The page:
Depreciation affects the "accounting procedure" for determining profits and losses and the income tax of a company. In other words, for tax purposes the expenditure for an asset such as a pump or motor cannot be fully expensed in its first year. The original investment must be charged off for tax purposes over the useful life of the asset. A company usually wishes to expense an item as quickly as possible.
The Internal Revenue Service allows several methods for determining the annual depreciation rate. Tax considerations based on the tax reform act of 1986 are described in Chapter 8.
Straight-Line Depreciation. The simplest method is referred to as a straight-line depreciation and is defined as:
L is the value of equipment at the end of its usefullife, commonly referred to as salvage value is the life of the equipment, which is determined by Internal Revenue Service guidelines P is the initial expenditure.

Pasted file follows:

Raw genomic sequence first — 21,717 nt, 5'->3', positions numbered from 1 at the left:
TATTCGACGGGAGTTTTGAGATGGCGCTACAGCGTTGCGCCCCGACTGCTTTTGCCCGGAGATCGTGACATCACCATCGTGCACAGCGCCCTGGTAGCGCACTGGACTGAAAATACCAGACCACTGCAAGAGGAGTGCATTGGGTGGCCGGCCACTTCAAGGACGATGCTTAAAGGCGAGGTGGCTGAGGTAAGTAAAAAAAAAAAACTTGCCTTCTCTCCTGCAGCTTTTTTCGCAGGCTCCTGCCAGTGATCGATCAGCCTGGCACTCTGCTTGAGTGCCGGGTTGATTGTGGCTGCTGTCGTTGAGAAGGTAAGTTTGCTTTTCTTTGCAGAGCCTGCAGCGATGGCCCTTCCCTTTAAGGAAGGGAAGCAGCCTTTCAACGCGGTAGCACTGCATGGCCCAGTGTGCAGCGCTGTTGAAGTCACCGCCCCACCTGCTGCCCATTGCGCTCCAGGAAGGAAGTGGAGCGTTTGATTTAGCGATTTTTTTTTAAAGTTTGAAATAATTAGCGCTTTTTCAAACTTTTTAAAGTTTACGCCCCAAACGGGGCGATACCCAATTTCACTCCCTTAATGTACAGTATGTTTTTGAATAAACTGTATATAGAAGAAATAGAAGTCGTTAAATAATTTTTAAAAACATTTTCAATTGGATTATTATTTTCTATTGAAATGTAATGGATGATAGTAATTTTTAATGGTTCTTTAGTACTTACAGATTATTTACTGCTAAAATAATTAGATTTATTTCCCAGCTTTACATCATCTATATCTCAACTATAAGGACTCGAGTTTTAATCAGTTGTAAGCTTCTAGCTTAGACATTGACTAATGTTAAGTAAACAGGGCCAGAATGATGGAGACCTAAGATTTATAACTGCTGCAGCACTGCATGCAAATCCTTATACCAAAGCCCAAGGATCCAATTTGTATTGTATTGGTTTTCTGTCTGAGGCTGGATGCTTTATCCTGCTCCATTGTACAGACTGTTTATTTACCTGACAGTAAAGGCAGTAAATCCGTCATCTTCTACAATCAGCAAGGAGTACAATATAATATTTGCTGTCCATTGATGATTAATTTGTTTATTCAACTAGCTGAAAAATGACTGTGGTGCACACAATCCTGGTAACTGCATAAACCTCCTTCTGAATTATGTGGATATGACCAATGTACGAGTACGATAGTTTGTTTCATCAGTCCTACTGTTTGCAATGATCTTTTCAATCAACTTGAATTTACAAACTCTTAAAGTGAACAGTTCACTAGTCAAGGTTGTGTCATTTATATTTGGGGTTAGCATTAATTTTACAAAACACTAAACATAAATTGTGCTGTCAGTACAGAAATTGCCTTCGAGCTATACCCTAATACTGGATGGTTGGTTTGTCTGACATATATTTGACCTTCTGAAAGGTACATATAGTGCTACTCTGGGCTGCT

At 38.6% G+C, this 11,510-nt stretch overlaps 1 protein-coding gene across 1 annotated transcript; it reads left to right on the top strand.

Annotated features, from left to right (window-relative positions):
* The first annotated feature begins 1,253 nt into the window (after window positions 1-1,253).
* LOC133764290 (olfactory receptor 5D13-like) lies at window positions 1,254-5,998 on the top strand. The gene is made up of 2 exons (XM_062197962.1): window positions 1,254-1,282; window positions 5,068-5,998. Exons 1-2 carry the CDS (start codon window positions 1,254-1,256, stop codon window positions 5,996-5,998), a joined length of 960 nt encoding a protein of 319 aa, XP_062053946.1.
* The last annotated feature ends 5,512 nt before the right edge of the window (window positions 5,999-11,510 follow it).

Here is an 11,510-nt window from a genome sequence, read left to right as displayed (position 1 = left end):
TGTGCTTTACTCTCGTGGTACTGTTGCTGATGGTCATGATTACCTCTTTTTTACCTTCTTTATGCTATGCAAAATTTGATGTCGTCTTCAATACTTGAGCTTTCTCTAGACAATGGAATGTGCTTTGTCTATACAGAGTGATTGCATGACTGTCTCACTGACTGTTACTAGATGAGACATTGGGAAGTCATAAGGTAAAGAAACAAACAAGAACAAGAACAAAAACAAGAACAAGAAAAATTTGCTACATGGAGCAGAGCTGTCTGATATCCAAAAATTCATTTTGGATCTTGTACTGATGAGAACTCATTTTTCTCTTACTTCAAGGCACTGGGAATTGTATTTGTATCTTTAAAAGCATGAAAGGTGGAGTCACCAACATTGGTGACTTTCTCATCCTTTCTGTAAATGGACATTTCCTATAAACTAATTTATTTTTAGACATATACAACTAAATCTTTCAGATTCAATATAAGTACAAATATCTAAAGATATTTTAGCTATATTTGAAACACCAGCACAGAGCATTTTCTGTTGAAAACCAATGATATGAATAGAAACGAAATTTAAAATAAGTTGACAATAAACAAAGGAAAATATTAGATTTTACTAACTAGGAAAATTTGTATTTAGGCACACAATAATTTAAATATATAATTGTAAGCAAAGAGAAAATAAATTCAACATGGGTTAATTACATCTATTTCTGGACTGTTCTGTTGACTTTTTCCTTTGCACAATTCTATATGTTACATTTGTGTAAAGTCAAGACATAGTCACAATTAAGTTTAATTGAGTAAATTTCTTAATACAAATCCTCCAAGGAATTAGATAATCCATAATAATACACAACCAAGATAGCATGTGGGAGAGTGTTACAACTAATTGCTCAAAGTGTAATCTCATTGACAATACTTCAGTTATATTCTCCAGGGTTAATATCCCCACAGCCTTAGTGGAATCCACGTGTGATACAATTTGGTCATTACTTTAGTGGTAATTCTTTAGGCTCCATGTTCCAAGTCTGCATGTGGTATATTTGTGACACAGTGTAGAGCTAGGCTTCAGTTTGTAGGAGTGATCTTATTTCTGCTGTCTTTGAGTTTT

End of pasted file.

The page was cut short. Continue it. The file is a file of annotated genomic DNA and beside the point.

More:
Sum-of-Years Digits. Another method is referred to as the sum-of-years digits. In this method the depreciation rate is determined by finding the sum of digits using the following formula, where n is the life of equipment.
Each year's depreciation rate is determined as follows.
First year Second year
Declining-Balance Depreciation. The declining-balance method allows for larger depreciation charges in the early years which is sometimes referred to as fast write-off.
The rate is calculated by taking a constant percentage of the declining undepreciated balance. The most common method used to calculate the declining balance is to predetermine the depreciation rate. Under certain circumstances a rate equal to 200 percent of the straight-line depreciation rate may be used. Under other circumstances the rate is limited to or ^ times as great as straight-line depreciation. In this method the salvage value or undepreciated book value is established once the depreciation rate is preestablished. To calculate the undepreciated book value, Equation 2-22 used.
D is the annual depreciation rate L is the salvage value P is the first cost.
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